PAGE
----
Critics Take Aim At Marijuana Mascot

OHIO: A green and white superhero stumping for marijuana legalization votes at college campuses and bars in Ohio has sparked debate over its impact on children. “Buddie” is a fuzzy, ever-smiling pot bud in a bulging white muscle suit with green trunks, gloves and boots. He arrives in a truck painted with marijuana leaves declaring: “Yes on legalization.”

Children’s health advocates opposed to legalization said Buddie is reminiscent of Joe Camel, the cartoon dromedary proven so effective at marketing cigarettes to teenagers in the 1990s that R.J. Reynolds was forced to retire his image. They said the pot mascot makes light of a dangerous illegal drug in a manner appealing to kids. “We didn’t believe it when we saw the photos. We were pretty shocked,” said Nick Lashutka, president of the Ohio Children’s Hospitals Association that’s involved in fighting the legalization effort. “This is nothing less than a ploy to market to children.”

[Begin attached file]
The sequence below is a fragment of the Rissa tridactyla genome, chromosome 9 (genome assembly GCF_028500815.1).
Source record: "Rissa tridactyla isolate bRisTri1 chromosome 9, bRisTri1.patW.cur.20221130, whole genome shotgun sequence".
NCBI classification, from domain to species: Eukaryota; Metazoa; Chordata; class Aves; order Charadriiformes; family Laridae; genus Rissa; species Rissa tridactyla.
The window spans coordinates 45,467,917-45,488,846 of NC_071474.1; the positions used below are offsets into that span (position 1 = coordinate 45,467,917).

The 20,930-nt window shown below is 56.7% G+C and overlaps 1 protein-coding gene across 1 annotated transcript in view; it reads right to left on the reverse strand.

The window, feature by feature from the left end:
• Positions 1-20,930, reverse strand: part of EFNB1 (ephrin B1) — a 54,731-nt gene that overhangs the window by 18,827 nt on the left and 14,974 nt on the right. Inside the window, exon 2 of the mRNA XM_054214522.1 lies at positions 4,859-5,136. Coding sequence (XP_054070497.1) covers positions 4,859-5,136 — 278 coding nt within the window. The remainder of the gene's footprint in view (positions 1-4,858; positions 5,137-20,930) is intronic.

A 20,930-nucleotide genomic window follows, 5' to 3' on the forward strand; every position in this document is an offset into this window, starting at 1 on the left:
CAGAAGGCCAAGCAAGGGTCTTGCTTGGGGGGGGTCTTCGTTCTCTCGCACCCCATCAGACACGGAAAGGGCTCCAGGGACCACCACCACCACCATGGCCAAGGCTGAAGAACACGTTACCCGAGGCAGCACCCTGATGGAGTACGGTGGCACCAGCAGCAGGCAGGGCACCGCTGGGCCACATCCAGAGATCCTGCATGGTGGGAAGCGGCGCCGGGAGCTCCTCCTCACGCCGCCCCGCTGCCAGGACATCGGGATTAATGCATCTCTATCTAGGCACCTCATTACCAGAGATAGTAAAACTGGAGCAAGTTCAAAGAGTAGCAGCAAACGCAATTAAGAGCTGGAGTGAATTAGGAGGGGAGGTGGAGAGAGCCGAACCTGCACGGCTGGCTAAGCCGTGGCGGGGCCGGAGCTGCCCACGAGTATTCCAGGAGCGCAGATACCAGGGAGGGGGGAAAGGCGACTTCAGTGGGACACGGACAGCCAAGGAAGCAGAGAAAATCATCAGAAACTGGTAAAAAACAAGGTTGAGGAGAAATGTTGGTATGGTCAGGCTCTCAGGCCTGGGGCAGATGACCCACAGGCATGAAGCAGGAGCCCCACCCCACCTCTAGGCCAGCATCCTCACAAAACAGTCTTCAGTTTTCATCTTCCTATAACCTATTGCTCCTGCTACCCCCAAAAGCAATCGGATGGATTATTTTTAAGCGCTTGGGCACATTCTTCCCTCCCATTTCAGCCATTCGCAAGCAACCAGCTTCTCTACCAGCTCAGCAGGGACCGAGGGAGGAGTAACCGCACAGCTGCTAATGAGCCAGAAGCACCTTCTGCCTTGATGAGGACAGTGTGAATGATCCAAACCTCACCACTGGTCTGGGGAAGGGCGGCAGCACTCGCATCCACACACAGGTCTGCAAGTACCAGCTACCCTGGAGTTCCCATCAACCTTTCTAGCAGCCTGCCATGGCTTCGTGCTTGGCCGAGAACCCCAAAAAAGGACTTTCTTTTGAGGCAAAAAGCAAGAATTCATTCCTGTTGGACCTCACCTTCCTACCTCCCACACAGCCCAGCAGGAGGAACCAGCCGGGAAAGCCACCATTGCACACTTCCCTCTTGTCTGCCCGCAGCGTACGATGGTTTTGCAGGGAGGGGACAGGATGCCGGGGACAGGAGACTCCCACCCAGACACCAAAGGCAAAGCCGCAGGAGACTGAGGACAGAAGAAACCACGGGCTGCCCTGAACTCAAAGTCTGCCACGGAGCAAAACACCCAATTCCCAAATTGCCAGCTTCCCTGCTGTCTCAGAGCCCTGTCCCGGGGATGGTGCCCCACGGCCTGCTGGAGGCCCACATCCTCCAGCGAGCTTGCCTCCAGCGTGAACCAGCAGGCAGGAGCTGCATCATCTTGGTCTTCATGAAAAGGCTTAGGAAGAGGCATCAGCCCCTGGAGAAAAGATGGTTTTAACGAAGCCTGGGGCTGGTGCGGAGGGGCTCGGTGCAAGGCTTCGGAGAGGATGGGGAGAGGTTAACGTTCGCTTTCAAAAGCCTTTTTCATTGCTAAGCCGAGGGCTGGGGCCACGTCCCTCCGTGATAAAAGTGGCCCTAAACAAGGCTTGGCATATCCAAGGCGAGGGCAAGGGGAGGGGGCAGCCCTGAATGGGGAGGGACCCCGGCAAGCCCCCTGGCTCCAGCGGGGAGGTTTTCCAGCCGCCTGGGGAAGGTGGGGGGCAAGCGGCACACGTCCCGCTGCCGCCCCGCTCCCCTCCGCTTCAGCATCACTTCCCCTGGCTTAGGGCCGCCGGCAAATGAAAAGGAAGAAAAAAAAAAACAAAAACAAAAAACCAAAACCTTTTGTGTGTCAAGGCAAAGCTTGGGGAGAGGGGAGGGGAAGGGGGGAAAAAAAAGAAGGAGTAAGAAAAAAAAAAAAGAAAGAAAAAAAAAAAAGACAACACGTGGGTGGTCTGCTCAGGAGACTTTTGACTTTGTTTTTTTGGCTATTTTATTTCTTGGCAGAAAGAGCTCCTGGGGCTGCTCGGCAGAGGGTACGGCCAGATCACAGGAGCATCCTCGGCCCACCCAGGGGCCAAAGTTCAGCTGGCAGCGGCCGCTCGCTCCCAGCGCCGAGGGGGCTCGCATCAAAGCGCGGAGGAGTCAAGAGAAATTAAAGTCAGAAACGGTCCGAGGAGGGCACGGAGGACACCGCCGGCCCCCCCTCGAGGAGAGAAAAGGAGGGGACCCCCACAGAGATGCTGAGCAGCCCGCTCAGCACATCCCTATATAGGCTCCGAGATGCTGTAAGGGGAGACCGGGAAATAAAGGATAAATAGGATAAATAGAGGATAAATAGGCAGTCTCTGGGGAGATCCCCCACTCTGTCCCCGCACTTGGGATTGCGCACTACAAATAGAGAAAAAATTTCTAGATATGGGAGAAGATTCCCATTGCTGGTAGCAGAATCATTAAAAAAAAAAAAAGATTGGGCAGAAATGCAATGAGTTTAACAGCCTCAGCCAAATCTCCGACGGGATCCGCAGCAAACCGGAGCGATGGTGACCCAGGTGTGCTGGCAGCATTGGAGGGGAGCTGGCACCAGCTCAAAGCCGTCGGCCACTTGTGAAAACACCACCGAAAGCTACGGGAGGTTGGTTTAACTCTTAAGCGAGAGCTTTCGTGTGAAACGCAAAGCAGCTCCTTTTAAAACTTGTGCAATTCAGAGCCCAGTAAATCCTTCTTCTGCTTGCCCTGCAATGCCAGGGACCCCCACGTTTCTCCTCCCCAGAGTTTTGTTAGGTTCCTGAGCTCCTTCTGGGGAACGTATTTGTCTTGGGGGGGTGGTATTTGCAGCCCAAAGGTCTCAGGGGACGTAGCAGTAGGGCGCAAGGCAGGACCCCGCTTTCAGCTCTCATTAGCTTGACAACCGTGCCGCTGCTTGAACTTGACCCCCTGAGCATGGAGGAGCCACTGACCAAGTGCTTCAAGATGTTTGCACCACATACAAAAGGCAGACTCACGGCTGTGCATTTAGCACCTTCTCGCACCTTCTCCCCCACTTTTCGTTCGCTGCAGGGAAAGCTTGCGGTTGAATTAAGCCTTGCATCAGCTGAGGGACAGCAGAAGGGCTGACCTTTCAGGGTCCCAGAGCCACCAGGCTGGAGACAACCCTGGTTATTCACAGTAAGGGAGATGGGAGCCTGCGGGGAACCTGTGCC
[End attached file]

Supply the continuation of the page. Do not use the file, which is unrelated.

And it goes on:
ResponsibleOhio, the campaign seeking in November to legalize marijuana for medical and recreational use, said Buddie is nothing like Joe Camel. Executive Director Ian James said the mascot is not marketing marijuana but asking for votes – and speaking exclusively to voting-age students. “Buddie only addresses people that are 18 and older, and Buddie works specifically with voters,” James said. “Buddie has no connection with anybody under 18 because anybody under 18 can’t vote.” Also, James said, Joe Camel’s tobacco product was legal whereas anyone selling marijuana in Ohio today “would go to jail.”

Say ‘Hi’ To Buddie: ResponsibleOhio’s Marijuana Mascot

OHIO:  Buddie, the muscular, cape-wearing marijuana bud mascot of ResponsibleOhio, joined the group’s bus tour to promote marijuana legalization.

Buddie’s first stop was Tuesday at the University of Toledo and ResponsibleOhio insists the mascot is geared toward young adults.

“Buddie is going to college campuses only to promote ‘Buddie’s 21 and Up Club’ and engage millennial voters in the process in a new, creative and exciting way,” ResponsibleOhio spokeswoman Faith Oltman said.